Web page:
You count calories religiously and hit the gym nearly every day. Despite your commitment, the inevitable happens: a hectic day, looming deadline, or traffic jam disrupts your schedule, and you succumb to food cravings. Use these seven tips for dealing with your food cravings and keep your weight control efforts on track.
We are all familiar with the term “stress eating.” Chronic stress is a common trigger for food cravings. It also increases levels of cortisol, a stress hormone related to obesity.
Alternative medicine experts recommend whole foods to reduce stress on body and mind. A diet low in simple sugars and high in vegetables, fruits, and healthy fats can help your body fight inflammation and may even prevent depression. Add ginger, turmeric, and flaxseed to help your body manage stress.
Morning exercise can be a stress-busting strategy. It releases endorphins and gets your metabolism in gear for the day. Exercise outdoors, if possible—sunlight helps regulate your circadian clock and raises your vitamin D levels.
Replace Unhealthy Food Cravings with a Healthy Alternative
When unhealthy cravings strike, you can satisfy the urge with a healthy substitute for junk food. Have alternative foods on hand so they are readily available when you need them. For a healthy snack, substitute a smoothie for ice cream, popcorn or nuts for potato chips, and sweet potato fries for french fries. If chocolate is your weakness, opt for dark chocolate containing at least 70 percent cacao—it’s filled with flavonoids and other healthy micronutrients!
With a conscious effort to incorporate healthy alternatives, you will develop mindful eating habits and be less prone to compulsive and binge eating. This not only helps with weight loss but leads to a more positive overall relationship with food.
Consume More Proteins
Increasing your protein intake is a good way to reduce between-meal hunger pangs. Protein digests more slowly than other nutrients and does not produce a spike in blood sugar, meaning you will feel full longer. Protein reduces your body’s secretion of hunger hormones while increasing production of satiety hormones.
Adding more protein to your diet brings other benefits. When you cut total calories, protein helps maintain lean muscle mass. Lean muscle is more metabolically active than fat, so protein gives your metabolism a boost too.
Lean meat, legumes, eggs, seeds, and nuts are all excellent sources of protein to add to your diet.
Eat without Overindulging
Hunger signals are your body’s message that you should eat soon. They are easily distinguished from food cravings because they happen right on cue, based on when you last ate and your activity level. If the timing makes sense, you should eat when you start to feel hungry, not after you are famished. If you wait, you risk eating too quickly and overindulging. Try to eat slowly and stop before you feel completely full to avoid getting ahead of your body’s satiety response.
Eating out does not have to mean overindulging. You can enjoy a restaurant meal without compromising your weight loss plan. Most establishments post menus online, so whenever possible, review them early to strategize your order. Drink a glass of water before leaving home to tamp down your appetite, and choose water to accompany your meal. If salad is your go-to, remember to request dressing on the side so you control the serving size. Dessert is not off limits! A light option is best: think fresh fruit or sorbet.
Drink More Water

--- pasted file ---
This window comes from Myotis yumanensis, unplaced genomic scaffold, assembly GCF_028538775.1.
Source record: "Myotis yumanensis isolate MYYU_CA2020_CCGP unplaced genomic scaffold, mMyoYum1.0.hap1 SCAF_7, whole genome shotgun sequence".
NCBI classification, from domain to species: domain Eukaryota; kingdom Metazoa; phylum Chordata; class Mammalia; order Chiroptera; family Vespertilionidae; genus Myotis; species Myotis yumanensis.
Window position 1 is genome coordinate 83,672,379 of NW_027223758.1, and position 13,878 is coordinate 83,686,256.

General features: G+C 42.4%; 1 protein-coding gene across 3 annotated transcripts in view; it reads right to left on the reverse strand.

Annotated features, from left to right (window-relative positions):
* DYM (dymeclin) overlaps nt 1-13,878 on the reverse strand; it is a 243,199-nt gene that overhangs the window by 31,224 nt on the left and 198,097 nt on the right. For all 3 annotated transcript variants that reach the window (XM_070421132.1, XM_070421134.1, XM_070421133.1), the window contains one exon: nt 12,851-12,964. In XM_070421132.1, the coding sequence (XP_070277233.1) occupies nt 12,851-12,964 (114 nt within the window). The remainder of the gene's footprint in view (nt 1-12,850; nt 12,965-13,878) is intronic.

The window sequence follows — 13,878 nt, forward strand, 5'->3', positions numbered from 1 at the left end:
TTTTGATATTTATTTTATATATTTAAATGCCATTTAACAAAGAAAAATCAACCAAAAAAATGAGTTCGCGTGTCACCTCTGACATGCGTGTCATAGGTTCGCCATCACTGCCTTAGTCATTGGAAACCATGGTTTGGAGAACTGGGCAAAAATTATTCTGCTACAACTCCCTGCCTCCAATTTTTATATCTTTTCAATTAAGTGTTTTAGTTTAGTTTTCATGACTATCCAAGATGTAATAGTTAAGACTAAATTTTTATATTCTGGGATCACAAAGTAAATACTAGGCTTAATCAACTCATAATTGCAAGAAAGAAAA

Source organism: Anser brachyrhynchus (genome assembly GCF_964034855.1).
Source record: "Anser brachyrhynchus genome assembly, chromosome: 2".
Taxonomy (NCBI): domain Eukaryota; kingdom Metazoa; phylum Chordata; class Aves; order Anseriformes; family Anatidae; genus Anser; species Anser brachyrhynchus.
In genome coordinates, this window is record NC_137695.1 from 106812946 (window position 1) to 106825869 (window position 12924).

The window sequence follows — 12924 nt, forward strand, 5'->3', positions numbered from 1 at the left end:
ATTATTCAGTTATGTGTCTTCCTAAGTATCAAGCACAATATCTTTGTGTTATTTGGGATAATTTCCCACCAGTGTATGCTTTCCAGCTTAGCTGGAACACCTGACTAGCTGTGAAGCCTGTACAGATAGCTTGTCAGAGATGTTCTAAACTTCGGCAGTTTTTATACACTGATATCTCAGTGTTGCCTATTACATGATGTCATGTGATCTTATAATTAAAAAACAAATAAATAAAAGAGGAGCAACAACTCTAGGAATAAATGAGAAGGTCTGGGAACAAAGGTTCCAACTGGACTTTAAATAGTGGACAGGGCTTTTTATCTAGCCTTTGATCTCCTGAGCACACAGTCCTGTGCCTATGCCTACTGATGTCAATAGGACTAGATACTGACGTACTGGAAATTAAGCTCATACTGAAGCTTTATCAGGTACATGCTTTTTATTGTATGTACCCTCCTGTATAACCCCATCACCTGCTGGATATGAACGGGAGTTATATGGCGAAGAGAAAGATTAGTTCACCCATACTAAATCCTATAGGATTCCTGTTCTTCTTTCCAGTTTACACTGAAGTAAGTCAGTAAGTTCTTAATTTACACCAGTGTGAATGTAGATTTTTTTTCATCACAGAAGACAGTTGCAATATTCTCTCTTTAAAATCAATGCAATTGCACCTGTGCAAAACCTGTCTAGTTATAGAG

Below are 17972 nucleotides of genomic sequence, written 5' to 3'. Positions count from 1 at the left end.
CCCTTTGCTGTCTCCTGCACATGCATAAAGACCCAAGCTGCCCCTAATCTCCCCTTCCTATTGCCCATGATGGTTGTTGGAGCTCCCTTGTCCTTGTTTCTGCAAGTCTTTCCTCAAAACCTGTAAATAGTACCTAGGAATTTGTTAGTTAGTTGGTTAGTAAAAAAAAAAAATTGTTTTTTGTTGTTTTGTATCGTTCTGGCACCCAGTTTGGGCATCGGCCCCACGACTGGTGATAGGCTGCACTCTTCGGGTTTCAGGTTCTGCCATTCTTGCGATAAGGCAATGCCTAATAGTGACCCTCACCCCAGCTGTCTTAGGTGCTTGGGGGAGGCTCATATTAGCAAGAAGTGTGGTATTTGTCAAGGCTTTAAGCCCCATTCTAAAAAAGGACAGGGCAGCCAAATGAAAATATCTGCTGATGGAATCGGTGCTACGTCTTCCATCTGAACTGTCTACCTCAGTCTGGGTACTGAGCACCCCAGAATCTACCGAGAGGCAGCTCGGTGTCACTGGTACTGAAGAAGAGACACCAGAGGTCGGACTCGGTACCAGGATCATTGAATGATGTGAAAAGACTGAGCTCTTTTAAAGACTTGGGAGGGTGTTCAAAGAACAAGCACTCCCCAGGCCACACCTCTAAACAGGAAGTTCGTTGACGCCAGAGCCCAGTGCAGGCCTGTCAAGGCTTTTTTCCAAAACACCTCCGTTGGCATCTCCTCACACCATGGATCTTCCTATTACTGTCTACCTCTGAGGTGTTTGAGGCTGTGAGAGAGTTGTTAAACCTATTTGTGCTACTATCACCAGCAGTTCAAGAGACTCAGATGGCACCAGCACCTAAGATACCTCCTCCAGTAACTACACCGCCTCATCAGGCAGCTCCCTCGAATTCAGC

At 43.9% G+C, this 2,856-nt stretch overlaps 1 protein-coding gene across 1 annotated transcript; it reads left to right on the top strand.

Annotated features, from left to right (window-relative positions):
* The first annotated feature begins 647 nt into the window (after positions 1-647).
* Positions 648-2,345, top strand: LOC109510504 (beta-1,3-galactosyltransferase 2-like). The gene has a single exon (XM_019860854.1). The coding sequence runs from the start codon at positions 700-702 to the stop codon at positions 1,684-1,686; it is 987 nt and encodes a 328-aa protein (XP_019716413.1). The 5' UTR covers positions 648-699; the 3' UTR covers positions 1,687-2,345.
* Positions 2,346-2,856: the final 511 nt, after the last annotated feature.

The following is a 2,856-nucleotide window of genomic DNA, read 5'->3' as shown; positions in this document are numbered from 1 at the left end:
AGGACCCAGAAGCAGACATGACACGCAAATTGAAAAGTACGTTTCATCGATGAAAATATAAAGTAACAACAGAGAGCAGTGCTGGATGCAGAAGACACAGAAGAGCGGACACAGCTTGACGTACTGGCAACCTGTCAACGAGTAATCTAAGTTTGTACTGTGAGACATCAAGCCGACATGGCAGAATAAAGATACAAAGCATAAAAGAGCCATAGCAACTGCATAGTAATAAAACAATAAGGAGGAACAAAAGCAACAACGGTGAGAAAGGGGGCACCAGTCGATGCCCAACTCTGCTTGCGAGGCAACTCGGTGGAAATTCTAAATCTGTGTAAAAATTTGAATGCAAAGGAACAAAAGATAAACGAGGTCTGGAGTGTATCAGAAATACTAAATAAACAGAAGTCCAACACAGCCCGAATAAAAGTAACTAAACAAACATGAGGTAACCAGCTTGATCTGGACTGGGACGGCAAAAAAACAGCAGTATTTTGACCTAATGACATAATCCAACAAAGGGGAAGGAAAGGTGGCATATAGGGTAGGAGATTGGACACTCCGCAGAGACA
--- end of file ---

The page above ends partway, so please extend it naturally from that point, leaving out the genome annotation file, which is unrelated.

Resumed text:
Water is one of the most essential tools in your fight against food cravings. By drinking plenty of water throughout the day, you increase your satiety without consuming additional calories. Try drinking one cup thirty minutes before a meal, another while eating, and a third cup after the meal for maximum effect. Add a lemon slice for a bit of interest.
Beyond its role in helping you to lose weight, keeping hydrated will enhance your health in almost every aspect: physical performance, brain function, mood, memory, and energy levels. Research in neurobiology has found that your body’s need for water can even manifest in a craving for food, so you can never go wrong by drinking water when cravings hit!
Distance Yourself from What You’re Craving
The easiest way to combat food cravings is to plan ahead. If you are going to be out for the day, pack snacks or small meals so you do not rely on fast food. When shopping for groceries, buy only healthy snacks—if junk is not in the house, you will not be able to eat it. Eat before going to a party where you know tempting unhealthy food will be served.
If a food craving does hit, distract yourself by doing something that physically prevents you from eating: go for a walk, call a friend, or try chewing gum. Drink a glass of water to quell false hunger signals.
Get More Sleep
Of these seven tips to deal with your food cravings, the final recommendation may be the most surprising: get better sleep! Sleep disturbance is associated with failure to lose weight when dieting. This is not just because of midnight snacking—your body needs adequate sleep for proper metabolic regulation. Sleep is a restorative period for all the body’s systems.
Erratic sleep patterns and sleep deprivation can cause hormonal imbalances. Studies show that sleep loss induces fluctuations in hormonal signals for satiety and hunger and produces cravings for unhealthy foods.
To maximize your sleep quality, try to stick to a regular bedtime and rise at the same time each morning. Make sure your room is as quiet and dark as possible. Avoid going to bed hungry or overly full. Caffeine, alcohol, or exercise too near bedtime can interfere with quality sleep.
If you found these seven tips to deal with your food cravings helpful, check out our weight loss program for more tools and advice to make your weight loss journey successful.
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